Reacting to concern about the federal deficit, the Republican leadership seems to be targeting $100 billion in discretionary spending cuts. Similarly, for his fiscal 2012 budget, President Obama recommends a 5-year freeze on non-security discretionary spending. Both proposals sound like a lot.
According to NY Times columnist David Brooks it is a “mirage.” Defined as an imaginary vision, a mirage is a fantasy. Targeting non-security discretionary spending creates a fantasy because, as Brooks says, it is a mere sliver of federal spending. A discretionary spending goal enables the Congress and the President to focus on small crucial programs such as Teach for America, R & D, and foreign aid. And even then, they will not have dented a projected $1.5 trillion deficit.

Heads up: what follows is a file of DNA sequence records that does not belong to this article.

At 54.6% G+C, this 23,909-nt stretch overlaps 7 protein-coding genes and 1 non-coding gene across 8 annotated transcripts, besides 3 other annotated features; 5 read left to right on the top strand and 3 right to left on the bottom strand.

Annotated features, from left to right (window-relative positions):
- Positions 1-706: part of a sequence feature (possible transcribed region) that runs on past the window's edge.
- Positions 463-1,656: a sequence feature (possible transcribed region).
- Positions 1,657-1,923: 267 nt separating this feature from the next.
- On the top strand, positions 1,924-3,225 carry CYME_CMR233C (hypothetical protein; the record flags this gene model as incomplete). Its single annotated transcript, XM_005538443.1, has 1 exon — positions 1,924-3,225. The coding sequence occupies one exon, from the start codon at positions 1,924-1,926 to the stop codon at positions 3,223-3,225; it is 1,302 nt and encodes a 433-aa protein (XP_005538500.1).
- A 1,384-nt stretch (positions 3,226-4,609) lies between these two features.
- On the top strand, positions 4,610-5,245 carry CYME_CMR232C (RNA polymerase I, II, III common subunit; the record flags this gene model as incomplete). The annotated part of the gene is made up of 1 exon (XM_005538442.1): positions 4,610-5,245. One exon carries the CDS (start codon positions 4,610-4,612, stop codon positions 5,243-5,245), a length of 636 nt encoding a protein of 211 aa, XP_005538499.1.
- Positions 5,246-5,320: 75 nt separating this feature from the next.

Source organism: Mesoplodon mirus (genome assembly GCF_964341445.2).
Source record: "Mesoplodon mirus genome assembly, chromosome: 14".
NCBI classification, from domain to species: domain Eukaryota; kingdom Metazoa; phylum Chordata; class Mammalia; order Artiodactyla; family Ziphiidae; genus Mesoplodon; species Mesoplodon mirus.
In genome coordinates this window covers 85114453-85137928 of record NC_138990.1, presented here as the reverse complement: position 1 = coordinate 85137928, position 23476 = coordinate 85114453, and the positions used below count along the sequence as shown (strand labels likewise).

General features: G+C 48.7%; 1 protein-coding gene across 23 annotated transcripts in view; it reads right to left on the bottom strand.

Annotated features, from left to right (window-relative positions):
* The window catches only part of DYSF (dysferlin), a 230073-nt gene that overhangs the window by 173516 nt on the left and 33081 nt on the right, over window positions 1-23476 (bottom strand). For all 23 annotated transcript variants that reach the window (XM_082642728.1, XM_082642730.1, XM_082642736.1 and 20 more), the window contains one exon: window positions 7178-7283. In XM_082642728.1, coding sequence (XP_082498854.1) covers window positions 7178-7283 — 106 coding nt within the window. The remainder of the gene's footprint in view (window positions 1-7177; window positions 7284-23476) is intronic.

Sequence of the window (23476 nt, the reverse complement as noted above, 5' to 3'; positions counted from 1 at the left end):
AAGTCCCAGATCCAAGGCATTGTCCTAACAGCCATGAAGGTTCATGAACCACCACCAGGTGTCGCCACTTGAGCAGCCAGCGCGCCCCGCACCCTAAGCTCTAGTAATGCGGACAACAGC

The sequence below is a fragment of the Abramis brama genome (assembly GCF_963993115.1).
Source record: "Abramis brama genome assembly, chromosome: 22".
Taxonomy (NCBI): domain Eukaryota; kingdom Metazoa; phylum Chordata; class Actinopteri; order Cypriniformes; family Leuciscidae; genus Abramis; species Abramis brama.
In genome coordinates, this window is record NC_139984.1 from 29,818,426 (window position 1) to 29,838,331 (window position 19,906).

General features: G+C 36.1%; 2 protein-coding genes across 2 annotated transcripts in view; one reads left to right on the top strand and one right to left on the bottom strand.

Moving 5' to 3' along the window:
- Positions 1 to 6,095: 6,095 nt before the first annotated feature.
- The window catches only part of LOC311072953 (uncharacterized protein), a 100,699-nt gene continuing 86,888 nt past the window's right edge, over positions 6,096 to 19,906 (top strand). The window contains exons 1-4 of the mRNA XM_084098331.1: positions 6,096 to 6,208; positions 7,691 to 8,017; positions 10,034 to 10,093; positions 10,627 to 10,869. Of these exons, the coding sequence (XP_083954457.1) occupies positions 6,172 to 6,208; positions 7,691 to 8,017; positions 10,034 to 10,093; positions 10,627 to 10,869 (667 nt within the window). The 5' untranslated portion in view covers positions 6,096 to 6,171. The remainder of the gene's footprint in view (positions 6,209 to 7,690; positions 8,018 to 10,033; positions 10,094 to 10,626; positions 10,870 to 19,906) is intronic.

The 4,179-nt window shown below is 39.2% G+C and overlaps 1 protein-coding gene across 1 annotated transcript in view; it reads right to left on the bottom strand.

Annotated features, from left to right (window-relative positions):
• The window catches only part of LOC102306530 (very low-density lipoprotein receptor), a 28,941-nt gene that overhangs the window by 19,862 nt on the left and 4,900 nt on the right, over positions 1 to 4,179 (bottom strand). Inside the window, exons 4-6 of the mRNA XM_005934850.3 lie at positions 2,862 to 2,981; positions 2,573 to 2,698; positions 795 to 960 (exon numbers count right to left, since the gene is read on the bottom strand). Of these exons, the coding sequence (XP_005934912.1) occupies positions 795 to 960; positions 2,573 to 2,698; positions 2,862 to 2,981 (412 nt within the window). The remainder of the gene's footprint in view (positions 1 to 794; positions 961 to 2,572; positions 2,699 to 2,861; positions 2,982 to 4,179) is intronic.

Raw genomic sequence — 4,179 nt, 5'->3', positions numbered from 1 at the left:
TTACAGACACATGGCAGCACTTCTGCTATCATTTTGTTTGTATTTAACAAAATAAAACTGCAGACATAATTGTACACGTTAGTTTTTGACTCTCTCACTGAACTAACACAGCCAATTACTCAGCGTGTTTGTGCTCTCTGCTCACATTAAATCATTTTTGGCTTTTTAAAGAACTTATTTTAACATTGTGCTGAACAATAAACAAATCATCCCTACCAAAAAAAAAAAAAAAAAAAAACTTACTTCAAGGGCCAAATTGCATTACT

This Pew survey is one reason why.
The Economic Lesson
Imagine a pie. Take out 5 slices. One slice for Health (primarily Medicare and Medicaid), one for Defense, and 3 more for Social Security, Income Security, and Interest on the existing debt. Having consumed more than 3/4 of the pie, we have not even touched the discretionary slices. And, it is those discretionary slivers of the pie that are being targeted for cuts rather than the five big slices.
Here is a great interactive visual displaying the 2012 budget proposal.